Gratitude is the healthiest of all human emotions. The more you express gratitude for what you have, the more likely you will have even more to express gratitude for.

My American friends won’t be carving up the turducken and piling their plates high with mashed potatoes until next month, but tomorrow is Thanksgiving here in Canada. I’m heading over to my brother’s place for dinner tonight to celebrate and to give thanks. And really, we shouldn’t reserve this sentiment of thankfulness for just one day each year.

When I pause to think about what I’m thankful for, a lot has changed in the 10+ years of Beyond the Rhetoric and a lot has stayed the same. I’m still thankful for the opportunity to be my own boss and I’m still thankful for Al Gore. At the same time, my priorities have naturally shifted since becoming a dad. It’s not about me anymore. The sense of purpose is so much greater than that, and “big picture” thinking has gotten much bigger.

It’s easy to forget how good we have it, as difficult as life can feel sometimes. We complain that the cameras on our smartphones can’t handle low-light situations very well. We gripe about our Internet speeds or the wireless range of our routers. These are all minor quibbles, in the grand scheme of things, and having such a powerful device in our pockets is truly remarkable in and of itself. We forget how good we have it.

The quote at the top comes by way of American author and motivational speaker Hilary Hinton Ziglar, more popularly known as Zig Ziglar. He wrote several books on the notions of success and happiness, particularly in the context of sales. He reminded us to embrace the struggle and be thankful for what we have.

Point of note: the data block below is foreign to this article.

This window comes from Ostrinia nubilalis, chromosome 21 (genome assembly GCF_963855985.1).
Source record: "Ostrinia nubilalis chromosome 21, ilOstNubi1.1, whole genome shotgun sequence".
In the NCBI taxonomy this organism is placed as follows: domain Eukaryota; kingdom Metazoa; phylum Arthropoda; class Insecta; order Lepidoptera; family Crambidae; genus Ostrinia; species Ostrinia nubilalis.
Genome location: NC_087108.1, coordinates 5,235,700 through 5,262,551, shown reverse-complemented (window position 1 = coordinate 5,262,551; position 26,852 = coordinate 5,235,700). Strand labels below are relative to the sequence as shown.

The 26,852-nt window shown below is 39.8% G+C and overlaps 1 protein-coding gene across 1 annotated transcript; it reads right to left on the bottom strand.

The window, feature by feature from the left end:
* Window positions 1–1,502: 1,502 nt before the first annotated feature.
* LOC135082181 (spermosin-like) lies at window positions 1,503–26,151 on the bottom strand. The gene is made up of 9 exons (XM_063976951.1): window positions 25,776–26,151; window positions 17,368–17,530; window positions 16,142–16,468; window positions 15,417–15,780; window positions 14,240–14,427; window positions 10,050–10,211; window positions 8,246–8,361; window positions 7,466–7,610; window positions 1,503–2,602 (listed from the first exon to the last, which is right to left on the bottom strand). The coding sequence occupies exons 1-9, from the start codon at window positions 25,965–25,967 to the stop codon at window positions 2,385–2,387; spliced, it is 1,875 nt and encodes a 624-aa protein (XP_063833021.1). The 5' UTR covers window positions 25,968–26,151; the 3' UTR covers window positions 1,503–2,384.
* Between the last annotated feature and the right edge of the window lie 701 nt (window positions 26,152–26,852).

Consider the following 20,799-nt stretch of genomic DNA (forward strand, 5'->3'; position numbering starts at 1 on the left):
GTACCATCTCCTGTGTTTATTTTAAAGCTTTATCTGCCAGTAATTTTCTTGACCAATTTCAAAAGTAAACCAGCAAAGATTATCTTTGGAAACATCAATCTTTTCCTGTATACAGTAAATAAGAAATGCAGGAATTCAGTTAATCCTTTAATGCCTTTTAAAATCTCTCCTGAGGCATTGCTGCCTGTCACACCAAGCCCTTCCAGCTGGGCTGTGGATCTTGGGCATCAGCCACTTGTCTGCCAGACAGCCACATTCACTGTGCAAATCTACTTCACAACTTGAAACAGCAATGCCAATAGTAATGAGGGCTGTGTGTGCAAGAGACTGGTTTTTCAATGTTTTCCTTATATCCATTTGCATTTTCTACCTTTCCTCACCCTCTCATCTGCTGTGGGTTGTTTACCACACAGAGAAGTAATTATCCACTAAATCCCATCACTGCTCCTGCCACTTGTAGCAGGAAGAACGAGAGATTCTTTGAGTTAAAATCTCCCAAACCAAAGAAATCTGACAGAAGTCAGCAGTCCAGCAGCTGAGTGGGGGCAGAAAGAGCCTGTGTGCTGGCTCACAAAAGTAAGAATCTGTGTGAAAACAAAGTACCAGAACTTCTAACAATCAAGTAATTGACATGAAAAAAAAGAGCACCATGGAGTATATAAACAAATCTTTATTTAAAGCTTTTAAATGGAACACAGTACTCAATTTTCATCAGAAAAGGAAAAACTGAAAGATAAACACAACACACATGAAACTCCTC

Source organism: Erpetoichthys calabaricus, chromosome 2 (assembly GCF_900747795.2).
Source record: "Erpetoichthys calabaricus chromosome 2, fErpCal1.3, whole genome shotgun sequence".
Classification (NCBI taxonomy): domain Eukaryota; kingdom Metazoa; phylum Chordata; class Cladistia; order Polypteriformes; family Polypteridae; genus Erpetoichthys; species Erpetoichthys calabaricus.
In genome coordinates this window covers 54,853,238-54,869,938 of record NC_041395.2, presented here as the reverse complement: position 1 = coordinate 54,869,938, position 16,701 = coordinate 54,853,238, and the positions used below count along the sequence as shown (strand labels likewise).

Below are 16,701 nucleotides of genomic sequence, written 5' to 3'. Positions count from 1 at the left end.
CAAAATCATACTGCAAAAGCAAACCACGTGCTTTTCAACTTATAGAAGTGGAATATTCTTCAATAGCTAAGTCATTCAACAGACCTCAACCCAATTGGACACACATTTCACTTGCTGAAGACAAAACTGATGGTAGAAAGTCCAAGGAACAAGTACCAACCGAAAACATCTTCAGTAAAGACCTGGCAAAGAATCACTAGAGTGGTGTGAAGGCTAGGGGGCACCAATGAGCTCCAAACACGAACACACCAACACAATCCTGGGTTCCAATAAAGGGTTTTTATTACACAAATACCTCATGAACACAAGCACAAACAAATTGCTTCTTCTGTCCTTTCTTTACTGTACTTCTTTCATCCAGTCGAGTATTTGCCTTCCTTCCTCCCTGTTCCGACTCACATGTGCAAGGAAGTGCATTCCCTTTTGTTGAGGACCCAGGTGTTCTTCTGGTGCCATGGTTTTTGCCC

When you view the world through a more positive lens, you will more easily recognize opportunities where you can attain even more success and happiness. Myself, I’m making a conscious effort to adjust my perspective on hardship and gratitude. Don’t be upset that roses have thorns. Be glad that thorns have roses.

Learn to be thankful for what you already have, while you pursue all that you want.

Just because you are grateful for what you have doesn’t mean you need to settle into a state of complacency either. That’s a common misconception. Gratitude and ambition are not mutually exclusive, as late American entrepreneur Jim Rohn tells us. There is nothing wrong with wanting more out of life. There is nothing wrong with thinking there could be something better.

And this insatiable desire for more should not diminish or detract from the joy you can experience today either. Work toward a better tomorrow, sure, but don’t live only for tomorrow.

Feeling gratitude and not expressing it is like wrapping a present and not giving it.

Here’s a final word of the advice from William Arthur Ward, yet another late American author and purveyor of inspiration. Whether you are gathering with your loved ones for Thanksgiving this weekend or next month, and indeed any time you get together with the people you care about the most, let them know how much they mean to you.

Be thankful. Be grateful. And slather on more of that canned cranberry sauce like a boss.